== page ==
Goes without saying: Crash safety

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Uninitialized variables

Here’s another thing: Uninitialized variables are very likely to cause problems. If a variable is declared but not initialized, it will probably contain 0 when the plugin is run in the debugger. But in a release build, variables are not automatically initialized (due to speed reasons), so their value will be absolutely random (depending on the current contents of the memory at the time of declaration).

Here’s a simple example (the function is nonsense, but the problem becomes obvious):

```#define RATIOMODE_THREE       1
#define RATIOMODE_SEVEN       2
#define RATIOMODE_THIRTEEN    3

Real SomeRatio(LONG mode)
{
Real divisor;

switch (mode)
{
divisor = RCO 3.0;
break;
divisor = RCO 7.0;
break;
divisor = RCO 13.0;
break;
}

return RCO 1.0 / divisor;
}
```

This will work fine, as long as “1”, “2”, or “3” (respectively the defines above) are being passed to the SomeRatio(). But imagine what happens, when some other value is passed: It might crash, it might return some random value. But it will never do what you expect it to do.

Initializing the variable fixes the crashes. If any other value than “1”, “2”, or “3” is passed to the function, it would simply return 1.0.

```#define RATIOMODE_THREE       1
#define RATIOMODE_SEVEN       2
#define RATIOMODE_THIRTEEN    3

Real SomeRatio(LONG mode)
{
Real divisor = RCO 1.0;    // Initialize the variable

switch (mode)
{
divisor = RCO 3.0;
break;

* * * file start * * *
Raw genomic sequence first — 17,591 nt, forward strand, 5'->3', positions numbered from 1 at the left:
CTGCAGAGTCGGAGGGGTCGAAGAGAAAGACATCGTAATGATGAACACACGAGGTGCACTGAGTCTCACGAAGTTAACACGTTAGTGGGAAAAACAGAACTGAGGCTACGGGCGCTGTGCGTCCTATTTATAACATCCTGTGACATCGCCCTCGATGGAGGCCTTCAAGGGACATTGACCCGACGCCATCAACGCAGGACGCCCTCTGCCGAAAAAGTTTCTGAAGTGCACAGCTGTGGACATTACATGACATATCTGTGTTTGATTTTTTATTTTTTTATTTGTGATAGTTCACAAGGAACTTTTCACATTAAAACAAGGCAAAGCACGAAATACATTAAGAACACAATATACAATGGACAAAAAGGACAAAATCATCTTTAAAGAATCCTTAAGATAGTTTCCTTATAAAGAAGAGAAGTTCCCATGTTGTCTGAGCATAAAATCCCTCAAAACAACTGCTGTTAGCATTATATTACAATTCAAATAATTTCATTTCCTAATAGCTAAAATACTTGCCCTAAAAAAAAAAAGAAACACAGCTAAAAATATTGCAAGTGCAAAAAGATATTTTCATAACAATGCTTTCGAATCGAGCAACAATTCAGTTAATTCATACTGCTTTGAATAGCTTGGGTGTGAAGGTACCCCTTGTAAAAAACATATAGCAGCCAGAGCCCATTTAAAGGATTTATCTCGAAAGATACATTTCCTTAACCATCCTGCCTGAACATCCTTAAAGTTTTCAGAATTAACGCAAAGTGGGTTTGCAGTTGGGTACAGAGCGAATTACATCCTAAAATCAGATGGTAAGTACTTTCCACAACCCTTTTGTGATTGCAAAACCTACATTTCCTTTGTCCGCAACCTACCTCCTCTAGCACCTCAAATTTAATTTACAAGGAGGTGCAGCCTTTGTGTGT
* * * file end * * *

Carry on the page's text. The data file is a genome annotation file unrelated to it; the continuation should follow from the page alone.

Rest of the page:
divisor = RCO 7.0;
break;
divisor = RCO 13.0;
break;
}

return RCO 1.0 / divisor;
}
```

Even better would be to use an enum instead of defines. That way, passing invalid values for “mode” would not happen as easily.

```enum RATIOMODE
{
RATIOMODE_THREE    = 1,
RATIOMODE_SEVEN    = 2,
RATIOMODE_THIRTEEN = 3
};

Real SomeRatio(RATIOMODE mode)
{
Real divisor = RCO 1.0;    // Initialize the variable

switch (mode)
{
divisor = RCO 3.0;
break;
divisor = RCO 7.0;
break;
divisor = RCO 13.0;
break;
}

return RCO 1.0 / divisor;
}
```

Now take a look at this:

```BaseObject* op;

// ...

// Allocate an object if "op" is NULL
if (!op)
{
op = BaseObject::Alloc(Onull);
if (!op) return NULL;
}

GePrint(op->GetName());
```

Where’s the danger in this code? In the debugger it will work fine, because “op” is automatically initialized with NULL. In a release build, this is very likely to crash. The reason: The pointer “op” is uninitialized and will probably contain some kind of random crap that is now interpreted as a memory address. Therefore, the Null Pointer check in line 6 will not work, no object will be allocated. Then, in line 12, the member function GetName() of an imaginary BaseObject that is just a bunch of random nonsense will be called. This will definitely crash.

To prevent all this from happening, simply initialize the pointer with NULL.

```BaseObject* op = NULL;  // Initialize the pointer!

// ...

// Allocate an object if "op" is NULL
if (!op)
{
op = BaseObject::Alloc(Onull);
if (!op) return NULL;
}

GePrint(op->GetName());
```

Frank Willeke

worked with computers since more than 20 years | got hooked on computer graphics back on the AMIGA | started programming at the age of 13 | relesed some successful plugins for cinema 4d | started working for maxon computer gmbh in 2009 | now contributing to cinema 4d as a senior developer making electronic music since 1993 | playing the electric guitar since 1995 age of 14 | first live gigs in 1997 | playing the bass guitar 2005 | playing keyboards and synths since 2012 experimenting with photography since 2003